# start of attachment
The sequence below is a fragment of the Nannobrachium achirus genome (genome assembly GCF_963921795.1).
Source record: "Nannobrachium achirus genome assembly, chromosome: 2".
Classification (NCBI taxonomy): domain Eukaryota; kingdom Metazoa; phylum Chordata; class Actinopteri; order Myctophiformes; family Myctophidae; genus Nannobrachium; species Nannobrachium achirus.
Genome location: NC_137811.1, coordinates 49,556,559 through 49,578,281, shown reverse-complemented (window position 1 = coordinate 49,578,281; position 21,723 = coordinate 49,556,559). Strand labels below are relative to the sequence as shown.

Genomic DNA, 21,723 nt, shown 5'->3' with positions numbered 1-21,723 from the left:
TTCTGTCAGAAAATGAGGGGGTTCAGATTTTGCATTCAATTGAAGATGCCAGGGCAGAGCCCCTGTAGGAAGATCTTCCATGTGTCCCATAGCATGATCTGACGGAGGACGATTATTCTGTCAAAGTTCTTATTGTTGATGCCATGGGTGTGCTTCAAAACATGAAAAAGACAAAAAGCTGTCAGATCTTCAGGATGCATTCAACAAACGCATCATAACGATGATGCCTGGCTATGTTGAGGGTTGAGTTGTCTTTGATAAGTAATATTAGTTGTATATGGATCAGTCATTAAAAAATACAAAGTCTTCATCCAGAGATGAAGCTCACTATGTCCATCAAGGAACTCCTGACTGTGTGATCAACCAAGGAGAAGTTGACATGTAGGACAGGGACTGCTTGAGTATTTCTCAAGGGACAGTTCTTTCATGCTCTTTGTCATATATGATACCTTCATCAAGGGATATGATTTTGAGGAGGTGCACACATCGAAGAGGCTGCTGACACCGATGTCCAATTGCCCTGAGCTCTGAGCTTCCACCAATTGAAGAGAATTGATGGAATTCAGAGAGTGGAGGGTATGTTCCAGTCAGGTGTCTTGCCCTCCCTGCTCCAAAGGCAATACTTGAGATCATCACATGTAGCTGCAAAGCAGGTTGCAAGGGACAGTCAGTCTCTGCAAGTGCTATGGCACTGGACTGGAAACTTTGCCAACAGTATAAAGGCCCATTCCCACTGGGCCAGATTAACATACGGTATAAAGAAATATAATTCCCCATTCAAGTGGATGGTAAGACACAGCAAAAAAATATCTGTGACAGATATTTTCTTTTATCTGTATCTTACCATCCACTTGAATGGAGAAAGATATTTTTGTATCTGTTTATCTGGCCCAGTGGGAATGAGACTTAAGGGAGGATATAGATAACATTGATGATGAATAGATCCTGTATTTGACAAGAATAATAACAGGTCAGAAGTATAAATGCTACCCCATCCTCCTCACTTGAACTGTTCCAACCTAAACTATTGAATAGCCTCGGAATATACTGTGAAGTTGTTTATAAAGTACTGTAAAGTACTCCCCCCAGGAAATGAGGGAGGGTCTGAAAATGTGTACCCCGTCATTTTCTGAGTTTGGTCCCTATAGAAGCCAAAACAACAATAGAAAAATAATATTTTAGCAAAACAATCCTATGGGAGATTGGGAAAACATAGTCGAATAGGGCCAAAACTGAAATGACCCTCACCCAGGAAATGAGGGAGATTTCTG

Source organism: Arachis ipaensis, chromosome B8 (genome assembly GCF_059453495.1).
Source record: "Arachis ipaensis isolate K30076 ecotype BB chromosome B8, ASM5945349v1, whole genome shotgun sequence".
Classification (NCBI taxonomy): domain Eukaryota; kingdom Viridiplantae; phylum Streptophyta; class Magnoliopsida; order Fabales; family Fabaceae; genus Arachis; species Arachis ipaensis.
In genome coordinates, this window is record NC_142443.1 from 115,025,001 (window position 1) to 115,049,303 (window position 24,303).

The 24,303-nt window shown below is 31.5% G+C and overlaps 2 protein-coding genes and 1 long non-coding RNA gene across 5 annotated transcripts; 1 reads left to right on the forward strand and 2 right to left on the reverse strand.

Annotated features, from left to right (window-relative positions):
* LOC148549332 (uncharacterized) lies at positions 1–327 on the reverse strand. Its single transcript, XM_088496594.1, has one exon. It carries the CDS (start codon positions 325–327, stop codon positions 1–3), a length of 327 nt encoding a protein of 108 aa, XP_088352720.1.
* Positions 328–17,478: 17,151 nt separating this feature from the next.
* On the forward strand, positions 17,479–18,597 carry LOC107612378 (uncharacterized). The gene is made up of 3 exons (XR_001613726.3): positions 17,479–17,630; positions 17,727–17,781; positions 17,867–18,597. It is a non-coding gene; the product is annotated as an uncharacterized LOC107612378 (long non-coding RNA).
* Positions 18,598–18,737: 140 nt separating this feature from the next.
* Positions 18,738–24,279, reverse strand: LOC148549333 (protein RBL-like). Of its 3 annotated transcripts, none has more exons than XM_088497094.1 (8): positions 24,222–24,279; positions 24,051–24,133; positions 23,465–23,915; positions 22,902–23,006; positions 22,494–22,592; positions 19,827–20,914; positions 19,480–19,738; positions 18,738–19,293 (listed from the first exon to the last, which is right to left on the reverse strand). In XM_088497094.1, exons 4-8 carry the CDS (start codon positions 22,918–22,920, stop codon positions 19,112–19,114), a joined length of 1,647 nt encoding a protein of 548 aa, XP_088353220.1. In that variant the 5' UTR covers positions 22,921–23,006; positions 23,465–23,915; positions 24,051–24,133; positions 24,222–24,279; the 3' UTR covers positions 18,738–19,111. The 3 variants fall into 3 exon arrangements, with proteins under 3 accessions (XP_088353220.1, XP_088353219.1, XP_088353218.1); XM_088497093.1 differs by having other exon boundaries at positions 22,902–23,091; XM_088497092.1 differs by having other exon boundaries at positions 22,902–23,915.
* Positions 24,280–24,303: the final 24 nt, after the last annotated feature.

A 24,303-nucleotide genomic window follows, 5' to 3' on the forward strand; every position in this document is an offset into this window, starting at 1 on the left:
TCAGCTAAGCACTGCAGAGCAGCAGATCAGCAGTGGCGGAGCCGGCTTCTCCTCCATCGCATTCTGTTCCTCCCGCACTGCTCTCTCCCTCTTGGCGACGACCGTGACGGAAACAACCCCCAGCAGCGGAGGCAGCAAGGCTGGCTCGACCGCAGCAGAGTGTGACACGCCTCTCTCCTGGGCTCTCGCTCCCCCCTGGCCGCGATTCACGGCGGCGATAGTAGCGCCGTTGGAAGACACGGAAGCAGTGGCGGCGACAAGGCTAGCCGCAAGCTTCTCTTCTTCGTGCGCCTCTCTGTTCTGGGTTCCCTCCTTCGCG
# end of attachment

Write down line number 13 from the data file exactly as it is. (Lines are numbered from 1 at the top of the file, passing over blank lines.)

* LOC148549332 (uncharacterized) lies at positions 1–327 on the reverse strand. Its single transcript, XM_088496594.1, has one exon. It carries the CDS (start codon positions 325–327, stop codon positions 1–3), a length of 327 nt encoding a protein of 108 aa, XP_088352720.1.